China’s interests in combating terrorism go beyond the question of violent extremists among ethnic and religious minorities in China. China is increasingly concerned about the impact of violent extremism in Pakistan, has consistently voiced its support for efforts to defeat Daesh, and has publicly condemned the actions of groups like Boko Haram and al Shabaab. According to Beijing, such terrorist groups not only put Chinese citizens and investments in harm’s way, but their existence spreads regional instability. The United States is actively involved in multilateral efforts to defeat violent extremism around the globe, including groups that China has publicly opposed. As the United States and China both share an interest in seeing such terrorist organizations defeated, it is logical for the two states to discuss cooperative action. The recent Diplomatic and Security Dialogue between senior leaders from the United States and China in June of 2017 highlighted how China wishes not only to see the demise of Daesh, but also hopes to contribute to such an undertaking.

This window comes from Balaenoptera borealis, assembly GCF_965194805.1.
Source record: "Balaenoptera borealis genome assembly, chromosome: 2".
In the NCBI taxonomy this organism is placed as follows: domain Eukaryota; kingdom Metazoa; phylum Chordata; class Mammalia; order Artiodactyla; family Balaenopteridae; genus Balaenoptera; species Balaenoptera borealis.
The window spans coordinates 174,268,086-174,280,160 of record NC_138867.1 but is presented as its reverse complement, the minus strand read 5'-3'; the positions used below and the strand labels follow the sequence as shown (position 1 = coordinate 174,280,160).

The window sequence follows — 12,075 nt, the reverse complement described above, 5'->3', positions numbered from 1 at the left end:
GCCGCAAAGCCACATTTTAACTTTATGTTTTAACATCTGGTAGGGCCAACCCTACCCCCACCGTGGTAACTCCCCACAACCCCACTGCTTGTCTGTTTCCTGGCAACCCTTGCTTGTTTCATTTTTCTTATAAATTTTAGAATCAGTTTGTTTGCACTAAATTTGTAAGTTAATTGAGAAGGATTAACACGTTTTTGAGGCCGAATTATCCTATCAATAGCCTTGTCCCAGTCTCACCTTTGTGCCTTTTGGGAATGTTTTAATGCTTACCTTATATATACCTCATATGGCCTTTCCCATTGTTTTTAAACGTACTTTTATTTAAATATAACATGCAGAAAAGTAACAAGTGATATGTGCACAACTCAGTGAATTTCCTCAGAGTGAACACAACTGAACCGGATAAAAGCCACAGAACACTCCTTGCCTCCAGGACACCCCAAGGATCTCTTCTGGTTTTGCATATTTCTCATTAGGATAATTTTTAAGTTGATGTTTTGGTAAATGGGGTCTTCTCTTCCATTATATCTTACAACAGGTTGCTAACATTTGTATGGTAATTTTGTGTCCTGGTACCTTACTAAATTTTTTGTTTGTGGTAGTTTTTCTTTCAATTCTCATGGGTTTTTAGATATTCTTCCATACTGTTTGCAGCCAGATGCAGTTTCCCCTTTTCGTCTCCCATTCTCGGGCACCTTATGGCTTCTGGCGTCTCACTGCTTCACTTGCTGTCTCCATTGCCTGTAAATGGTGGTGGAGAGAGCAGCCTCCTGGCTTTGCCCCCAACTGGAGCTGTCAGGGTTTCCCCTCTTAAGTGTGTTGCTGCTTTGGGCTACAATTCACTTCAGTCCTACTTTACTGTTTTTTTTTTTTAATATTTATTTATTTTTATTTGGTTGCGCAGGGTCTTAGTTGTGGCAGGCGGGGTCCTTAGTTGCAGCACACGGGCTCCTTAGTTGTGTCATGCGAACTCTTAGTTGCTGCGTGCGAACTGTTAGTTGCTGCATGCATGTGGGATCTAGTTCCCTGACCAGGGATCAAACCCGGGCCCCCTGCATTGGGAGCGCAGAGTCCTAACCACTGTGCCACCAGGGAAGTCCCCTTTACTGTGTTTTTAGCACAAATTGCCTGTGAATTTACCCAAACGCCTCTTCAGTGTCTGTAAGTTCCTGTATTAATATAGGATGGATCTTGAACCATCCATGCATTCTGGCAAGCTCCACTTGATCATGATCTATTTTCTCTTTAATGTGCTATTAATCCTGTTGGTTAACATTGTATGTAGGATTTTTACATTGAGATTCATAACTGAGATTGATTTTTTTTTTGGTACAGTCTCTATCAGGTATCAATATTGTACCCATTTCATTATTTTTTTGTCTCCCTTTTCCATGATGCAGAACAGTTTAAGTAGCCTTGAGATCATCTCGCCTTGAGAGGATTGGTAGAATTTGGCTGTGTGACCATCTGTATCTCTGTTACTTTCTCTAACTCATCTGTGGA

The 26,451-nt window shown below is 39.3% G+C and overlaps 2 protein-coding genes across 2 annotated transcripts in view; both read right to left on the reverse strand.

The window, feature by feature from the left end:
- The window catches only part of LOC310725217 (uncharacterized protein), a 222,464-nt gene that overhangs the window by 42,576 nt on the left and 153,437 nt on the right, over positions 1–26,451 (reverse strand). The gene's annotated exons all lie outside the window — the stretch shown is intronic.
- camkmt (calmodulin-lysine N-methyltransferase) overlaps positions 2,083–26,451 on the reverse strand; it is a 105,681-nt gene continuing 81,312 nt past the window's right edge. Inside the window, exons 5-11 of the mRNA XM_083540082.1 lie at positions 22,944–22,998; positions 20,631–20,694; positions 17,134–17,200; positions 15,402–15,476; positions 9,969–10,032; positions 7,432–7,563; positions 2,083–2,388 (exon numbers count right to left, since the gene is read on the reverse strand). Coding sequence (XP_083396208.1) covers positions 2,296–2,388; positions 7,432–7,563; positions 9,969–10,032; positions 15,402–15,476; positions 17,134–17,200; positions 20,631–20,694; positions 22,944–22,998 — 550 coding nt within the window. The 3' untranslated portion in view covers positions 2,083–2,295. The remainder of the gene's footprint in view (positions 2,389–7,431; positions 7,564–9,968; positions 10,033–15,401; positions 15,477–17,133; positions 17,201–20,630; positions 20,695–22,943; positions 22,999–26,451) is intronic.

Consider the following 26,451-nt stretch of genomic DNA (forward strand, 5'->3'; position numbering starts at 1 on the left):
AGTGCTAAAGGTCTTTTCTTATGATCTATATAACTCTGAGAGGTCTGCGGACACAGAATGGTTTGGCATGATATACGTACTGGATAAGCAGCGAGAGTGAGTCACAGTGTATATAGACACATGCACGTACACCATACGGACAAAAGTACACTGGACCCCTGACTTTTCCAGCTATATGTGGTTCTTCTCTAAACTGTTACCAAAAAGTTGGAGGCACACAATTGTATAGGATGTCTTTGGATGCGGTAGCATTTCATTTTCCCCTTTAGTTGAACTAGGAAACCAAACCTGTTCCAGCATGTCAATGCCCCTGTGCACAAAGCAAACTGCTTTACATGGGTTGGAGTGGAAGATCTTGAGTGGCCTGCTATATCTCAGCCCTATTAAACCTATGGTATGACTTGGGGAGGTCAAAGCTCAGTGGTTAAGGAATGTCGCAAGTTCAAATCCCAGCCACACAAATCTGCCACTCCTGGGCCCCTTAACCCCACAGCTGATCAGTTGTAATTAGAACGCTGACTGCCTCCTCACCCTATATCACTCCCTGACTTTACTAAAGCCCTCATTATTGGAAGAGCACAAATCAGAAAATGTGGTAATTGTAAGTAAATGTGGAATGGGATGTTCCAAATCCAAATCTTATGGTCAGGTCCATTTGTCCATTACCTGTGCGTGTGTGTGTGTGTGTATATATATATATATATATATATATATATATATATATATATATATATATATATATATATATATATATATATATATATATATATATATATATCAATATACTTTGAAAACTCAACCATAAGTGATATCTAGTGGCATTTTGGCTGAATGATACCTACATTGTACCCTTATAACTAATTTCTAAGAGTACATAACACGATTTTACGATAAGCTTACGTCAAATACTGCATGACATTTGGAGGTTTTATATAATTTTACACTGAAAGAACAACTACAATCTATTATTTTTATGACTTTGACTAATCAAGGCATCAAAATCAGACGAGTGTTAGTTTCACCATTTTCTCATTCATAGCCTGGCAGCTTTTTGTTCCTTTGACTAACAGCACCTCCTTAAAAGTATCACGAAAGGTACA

June discussions on CT are the most recent of a series of bilateral meetings between the United States and China that discussed CT cooperation in Track I, Track 1.5, and Track II formats. Both sides agree that there is a shared interest, but over the course of the past five years these discussions have not generated any tangible plan of action as to how to actually cooperate. The problem is one of good faith. China has long been apprehensive about United States military actions in the developing world, specifically in the Middle East. Given that the most intensive CT operations target Middle East-based terrorist organizations, this is not an easy hurdle to clear. Chinese officials and analysts regular discuss the reasons that the invasion of Iraq in 2003 is a root cause of current instability in the Middle East and have more recently expressed displeasure in what they see as the United States’ and European allies’ disregard of a UN mandate during the civil war in Libya. China fears that if it cooperates with the United States it could become a party to a regional crisis or end up providing diplomatic cover for an overly-ambitious United States military operation.